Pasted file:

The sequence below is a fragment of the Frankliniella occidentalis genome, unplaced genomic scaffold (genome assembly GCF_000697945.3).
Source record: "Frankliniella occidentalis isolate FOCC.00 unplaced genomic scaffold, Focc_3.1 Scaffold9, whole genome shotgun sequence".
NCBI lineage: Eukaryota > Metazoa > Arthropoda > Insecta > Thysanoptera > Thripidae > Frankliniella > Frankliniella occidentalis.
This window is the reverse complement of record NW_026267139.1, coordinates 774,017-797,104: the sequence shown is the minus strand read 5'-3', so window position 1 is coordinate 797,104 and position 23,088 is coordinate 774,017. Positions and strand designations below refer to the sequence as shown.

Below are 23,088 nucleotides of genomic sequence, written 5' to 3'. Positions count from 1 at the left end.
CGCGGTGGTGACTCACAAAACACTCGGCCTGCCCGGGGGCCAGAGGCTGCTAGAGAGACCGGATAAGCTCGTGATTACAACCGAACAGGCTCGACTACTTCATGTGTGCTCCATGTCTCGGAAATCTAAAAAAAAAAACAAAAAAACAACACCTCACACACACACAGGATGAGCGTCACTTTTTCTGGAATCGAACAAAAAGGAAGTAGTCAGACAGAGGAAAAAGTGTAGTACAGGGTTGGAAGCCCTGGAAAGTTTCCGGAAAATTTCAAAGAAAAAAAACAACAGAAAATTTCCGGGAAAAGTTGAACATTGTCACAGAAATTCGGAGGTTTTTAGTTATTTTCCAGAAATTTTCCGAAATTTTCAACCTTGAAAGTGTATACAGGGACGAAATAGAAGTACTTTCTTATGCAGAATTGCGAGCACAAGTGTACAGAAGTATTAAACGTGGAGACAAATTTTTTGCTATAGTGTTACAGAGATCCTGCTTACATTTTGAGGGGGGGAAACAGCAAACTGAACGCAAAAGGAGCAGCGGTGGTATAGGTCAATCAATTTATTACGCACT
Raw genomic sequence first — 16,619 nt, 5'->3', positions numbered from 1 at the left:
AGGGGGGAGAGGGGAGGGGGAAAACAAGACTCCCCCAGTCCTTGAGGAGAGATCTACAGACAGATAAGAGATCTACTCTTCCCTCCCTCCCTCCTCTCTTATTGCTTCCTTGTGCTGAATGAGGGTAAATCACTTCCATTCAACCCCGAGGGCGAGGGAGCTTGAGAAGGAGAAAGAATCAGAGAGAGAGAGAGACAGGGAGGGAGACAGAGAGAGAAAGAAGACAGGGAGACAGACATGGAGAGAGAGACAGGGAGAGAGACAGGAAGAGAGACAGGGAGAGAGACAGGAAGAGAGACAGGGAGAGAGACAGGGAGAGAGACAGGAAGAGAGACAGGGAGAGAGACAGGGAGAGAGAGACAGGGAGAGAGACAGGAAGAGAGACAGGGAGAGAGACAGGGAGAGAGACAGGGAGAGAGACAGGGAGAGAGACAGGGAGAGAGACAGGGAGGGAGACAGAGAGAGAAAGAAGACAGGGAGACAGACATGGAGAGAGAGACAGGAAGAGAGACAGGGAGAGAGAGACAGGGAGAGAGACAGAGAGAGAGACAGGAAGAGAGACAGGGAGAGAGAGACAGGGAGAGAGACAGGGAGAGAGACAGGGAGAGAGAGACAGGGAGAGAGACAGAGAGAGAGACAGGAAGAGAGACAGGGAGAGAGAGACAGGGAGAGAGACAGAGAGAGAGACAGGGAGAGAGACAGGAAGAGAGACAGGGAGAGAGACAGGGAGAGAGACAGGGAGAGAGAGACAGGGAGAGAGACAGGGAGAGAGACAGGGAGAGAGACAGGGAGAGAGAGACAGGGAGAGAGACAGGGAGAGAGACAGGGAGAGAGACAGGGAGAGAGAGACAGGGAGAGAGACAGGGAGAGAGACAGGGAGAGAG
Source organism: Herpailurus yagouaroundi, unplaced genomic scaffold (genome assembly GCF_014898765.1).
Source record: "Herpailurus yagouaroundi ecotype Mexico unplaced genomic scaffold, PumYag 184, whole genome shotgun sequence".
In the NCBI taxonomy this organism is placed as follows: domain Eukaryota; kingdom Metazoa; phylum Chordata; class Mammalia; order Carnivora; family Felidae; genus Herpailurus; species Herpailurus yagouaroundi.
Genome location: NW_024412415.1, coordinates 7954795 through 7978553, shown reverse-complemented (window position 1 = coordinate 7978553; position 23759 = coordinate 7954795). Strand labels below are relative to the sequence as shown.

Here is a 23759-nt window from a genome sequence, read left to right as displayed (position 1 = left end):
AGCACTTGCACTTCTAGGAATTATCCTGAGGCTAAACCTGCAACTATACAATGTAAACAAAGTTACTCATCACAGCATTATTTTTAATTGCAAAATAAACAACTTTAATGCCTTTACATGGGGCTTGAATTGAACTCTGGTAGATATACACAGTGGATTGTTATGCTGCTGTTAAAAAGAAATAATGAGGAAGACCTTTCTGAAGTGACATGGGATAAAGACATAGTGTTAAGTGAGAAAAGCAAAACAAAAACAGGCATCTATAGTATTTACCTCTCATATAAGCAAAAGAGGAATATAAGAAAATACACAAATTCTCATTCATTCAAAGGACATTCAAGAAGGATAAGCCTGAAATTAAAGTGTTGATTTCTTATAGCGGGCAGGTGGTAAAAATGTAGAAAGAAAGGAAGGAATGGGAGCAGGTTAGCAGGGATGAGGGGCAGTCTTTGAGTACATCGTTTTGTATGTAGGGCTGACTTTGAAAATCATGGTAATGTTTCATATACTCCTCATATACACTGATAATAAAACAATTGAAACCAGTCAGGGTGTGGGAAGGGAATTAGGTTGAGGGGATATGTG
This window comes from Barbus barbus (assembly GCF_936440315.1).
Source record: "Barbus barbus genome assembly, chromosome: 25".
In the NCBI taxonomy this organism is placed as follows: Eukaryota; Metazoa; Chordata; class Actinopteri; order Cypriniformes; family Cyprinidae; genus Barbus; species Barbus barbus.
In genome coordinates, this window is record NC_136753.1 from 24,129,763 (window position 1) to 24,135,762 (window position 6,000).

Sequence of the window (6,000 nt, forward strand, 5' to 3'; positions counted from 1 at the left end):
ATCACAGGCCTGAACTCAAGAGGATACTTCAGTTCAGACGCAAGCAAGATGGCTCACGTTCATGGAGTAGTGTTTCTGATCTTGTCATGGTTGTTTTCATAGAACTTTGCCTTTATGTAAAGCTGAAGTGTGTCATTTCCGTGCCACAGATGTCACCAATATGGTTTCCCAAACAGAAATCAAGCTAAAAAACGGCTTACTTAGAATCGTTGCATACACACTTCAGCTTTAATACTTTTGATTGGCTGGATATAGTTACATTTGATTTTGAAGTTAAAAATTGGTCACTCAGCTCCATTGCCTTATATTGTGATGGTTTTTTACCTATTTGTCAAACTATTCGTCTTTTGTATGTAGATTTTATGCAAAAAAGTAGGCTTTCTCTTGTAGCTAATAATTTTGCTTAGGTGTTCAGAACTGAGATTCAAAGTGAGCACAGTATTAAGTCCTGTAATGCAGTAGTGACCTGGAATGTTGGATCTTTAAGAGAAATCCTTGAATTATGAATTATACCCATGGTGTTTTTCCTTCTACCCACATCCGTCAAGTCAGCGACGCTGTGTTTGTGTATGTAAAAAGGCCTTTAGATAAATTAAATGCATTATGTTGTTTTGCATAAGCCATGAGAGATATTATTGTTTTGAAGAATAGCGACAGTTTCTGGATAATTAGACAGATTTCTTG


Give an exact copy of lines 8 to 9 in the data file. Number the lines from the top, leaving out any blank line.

AGGGGGGAGAGGGGAGGGGGAAAACAAGACTCCCCCAGTCCTTGAGGAGAGATCTACAGACAGATAAGAGATCTACTCTTCCCTCCCTCCCTCCTCTCTTATTGCTTCCTTGTGCTGAATGAGGGTAAATCACTTCCATTCAACCCCGAGGGCGAGGGAGCTTGAGAAGGAGAAAGAATCAGAGAGAGAGAGAGACAGGGAGGGAGACAGAGAGAGAAAGAAGACAGGGAGACAGACATGGAGAGAGAGACAGGGAGAGAGACAGGAAGAGAGACAGGGAGAGAGACAGGAAGAGAGACAGGGAGAGAGACAGGGAGAGAGACAGGAAGAGAGACAGGGAGAGAGACAGGGAGAGAGAGACAGGGAGAGAGACAGGAAGAGAGACAGGGAGAGAGACAGGGAGAGAGACAGGGAGAGAGACAGGGAGAGAGACAGGGAGAGAGACAGGGAGGGAGACAGAGAGAGAAAGAAGACAGGGAGACAGACATGGAGAGAGAGACAGGAAGAGAGACAGGGAGAGAGAGACAGGGAGAGAGACAGAGAGAGAGACAGGAAGAGAGACAGGGAGAGAGAGACAGGGAGAGAGACAGGGAGAGAGACAGGGAGAGAGAGACAGGGAGAGAGACAGAGAGAGAGACAGGAAGAGAGACAGGGAGAGAGAGACAGGGAGAGAGACAGAGAGAGAGACAGGGAGAGAGACAGGAAGAGAGACAGGGAGAGAGACAGGGAGAGAGACAGGGAGAGAGAGACAGGGAGAGAGACAGGGAGAGAGACAGGGAGAGAGACAGGGAGAGAGAGACAGGGAGAGAGACAGGGAGAGAGACAGGGAGAGAGACAGGGAGAGAGAGACAGGGAGAGAGACAGGGAGAGAGACAGGGAGAGAG
Source organism: Herpailurus yagouaroundi, unplaced genomic scaffold (genome assembly GCF_014898765.1).